Monthly Archives: February 2012

Covenantal obligations

It is arguable that George Washington’s resignation letter to the Continental Congress (written in Annapolis, Md. 23 December 1783) after having won the War of Independence may be as important a document as the Declaration of Independence and the Constitution. Washington’s refusal to take power and assume absolute rule over this newly born, fragile, and altogether tenuous nation, even if only for the sake of a short-term stability, is one of the most remarkable moments in history. Too often we view history as merely the outcomes of inevitable courses, but that is not how life truly works. Washington could have chosen differently. History could have been different.

Mr President

The great events on which my resignation depended having at length taken place; I have now the honor of offering my sincere Congratulations to Congress & of presenting myself before them to surrender into their hands the trust committed to me, and to claim the indulgence of retiring from the Service of my Country.

Happy in the confirmation of our Independence and Sovereignty, and pleased with the oppertunity afforded the United States of becoming a respectable Nation, I resign with satisfaction the Appointment I accepted with diffidence—A diffidence in my abilities to accomplish so arduous a task, which however was superseded by a confidence in the rectitude of our Cause, the support of the Supreme Power of the Union, and the patronage of Heaven.

The Successful termination of the War has verified the more sanguine expectations—and my gratitude for the interposition of Providence, and the assistance I have received from my Countrymen encreases with every review of the momentous Contest.

While I repeat my obligations to the Army in general, I should do injustice to my own feelings not to acknowledge in this place the peculiar Services and distinguished merits of the Gentlemen who have been attached to my person during the War. It was impossible the choice of confidential Officers to compose my family should have been more fortunate. Permit me Sir, to recommend in particular those, who have continued in Service to the present moment, as worthy of the favorable notice & patronage of Congress.

I consider it an indispensable duty to close this last solemn act of my Official life, by commanding the Interests of our dearest Country to the protection of Almighty God, and those Who have the superintendence of them, to his holy keeping.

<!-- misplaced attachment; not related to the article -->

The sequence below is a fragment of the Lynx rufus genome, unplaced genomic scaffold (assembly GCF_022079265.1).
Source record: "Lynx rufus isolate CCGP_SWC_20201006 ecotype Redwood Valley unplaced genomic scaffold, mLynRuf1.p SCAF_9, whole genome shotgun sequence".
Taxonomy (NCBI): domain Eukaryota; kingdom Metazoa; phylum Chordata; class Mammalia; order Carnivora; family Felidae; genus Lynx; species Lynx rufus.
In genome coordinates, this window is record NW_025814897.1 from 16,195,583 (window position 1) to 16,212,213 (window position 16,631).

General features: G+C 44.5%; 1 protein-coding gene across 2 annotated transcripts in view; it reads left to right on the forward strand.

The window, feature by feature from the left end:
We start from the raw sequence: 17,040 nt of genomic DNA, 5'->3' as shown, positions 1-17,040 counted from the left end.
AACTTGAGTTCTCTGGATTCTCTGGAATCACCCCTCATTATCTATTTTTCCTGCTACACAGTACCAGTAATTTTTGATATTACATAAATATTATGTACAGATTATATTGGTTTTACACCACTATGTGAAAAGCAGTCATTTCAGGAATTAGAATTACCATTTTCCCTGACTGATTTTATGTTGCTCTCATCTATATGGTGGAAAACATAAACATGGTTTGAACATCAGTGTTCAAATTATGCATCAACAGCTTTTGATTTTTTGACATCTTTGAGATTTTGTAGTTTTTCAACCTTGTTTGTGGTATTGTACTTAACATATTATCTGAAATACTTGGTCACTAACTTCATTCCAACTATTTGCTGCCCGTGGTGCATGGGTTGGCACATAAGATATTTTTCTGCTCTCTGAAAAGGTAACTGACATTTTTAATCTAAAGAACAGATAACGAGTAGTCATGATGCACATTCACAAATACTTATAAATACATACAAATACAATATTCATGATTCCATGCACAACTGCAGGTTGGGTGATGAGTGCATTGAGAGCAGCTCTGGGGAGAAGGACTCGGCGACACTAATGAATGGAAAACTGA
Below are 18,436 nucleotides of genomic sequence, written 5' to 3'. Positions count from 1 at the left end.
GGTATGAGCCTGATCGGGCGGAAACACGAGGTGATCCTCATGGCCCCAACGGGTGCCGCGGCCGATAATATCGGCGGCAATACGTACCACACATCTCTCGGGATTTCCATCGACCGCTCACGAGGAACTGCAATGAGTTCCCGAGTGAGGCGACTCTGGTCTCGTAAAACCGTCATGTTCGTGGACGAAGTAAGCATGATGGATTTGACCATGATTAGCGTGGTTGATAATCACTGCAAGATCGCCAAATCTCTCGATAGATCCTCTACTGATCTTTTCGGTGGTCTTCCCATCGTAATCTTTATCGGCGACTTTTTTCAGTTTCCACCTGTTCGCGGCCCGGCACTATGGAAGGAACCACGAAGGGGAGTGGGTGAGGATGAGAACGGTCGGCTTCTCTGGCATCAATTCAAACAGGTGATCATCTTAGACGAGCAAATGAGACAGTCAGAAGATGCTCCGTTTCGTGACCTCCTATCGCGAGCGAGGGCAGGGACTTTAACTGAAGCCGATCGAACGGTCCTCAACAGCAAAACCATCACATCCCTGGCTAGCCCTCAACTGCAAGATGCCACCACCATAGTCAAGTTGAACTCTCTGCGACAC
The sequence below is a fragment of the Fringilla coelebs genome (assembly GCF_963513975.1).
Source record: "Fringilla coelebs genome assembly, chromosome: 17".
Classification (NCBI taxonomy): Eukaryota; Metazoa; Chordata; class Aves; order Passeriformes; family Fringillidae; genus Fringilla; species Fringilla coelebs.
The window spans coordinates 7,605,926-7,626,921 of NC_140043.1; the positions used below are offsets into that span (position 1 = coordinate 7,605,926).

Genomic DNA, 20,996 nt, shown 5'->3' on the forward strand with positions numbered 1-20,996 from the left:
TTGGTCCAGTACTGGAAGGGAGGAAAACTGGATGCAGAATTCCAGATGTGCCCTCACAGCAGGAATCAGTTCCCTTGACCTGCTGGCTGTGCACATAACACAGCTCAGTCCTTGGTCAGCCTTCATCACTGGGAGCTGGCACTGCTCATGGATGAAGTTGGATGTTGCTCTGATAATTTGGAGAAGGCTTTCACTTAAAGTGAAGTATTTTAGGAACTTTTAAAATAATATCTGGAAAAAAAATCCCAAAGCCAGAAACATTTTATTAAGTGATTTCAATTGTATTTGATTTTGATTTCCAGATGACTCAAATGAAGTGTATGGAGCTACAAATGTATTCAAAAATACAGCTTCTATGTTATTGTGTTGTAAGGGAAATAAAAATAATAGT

Having now finished the work assigned me, I retire from the great theatre of Action—and bidding an Affectionate farewell to this August body under whose orders I have so long acted, I here offer my Commission, and take my leave of all the employments of public life

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Filed under Politics, Remembering, War

a consolation of its own

What the Servants of Christ Should Say in Reply to the Unbelievers Who Cast in Their Teeth that Christ Did Not Rescue Them from the Fury of Their Enemies.

The whole family of God, most high and most true, has therefore a consolation of its own,—a consolation which cannot deceive, and which has in it a surer hope than the tottering and falling affairs of earth can afford. They will not refuse the discipline of this temporal life, in which they are schooled for life eternal; nor will they lament their experience of it, for the good things of earth they use as pilgrims who are not detained by them, and its ills either prove or improve them. As for those who insult over them in their trials, and when ills befall them say, “Where is thy God?” we may ask them where their gods are when they suffer the very calamities for the sake of avoiding which they worship their gods, or maintain they ought to be worshipped; for the family of Christ is furnished with its reply: our God is everywhere present, wholly everywhere; not confined to any place. He can be present unperceived, and be absent without moving; when He exposes us to adversities, it is either to prove our perfections or correct our imperfections; and in return for our patient endurance of the sufferings of time, He reserves for us an everlasting reward. But who are you, that we should deign to speak with you even about your own gods, much less about our God, who is “to be feared above all gods? For all the gods of the nations are idols; but the Lord made the heavens.”

City of God, Book 1, Chapter 29, trans. Marcus Dods, D.D.

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Filed under Christian Life, Church History, Theology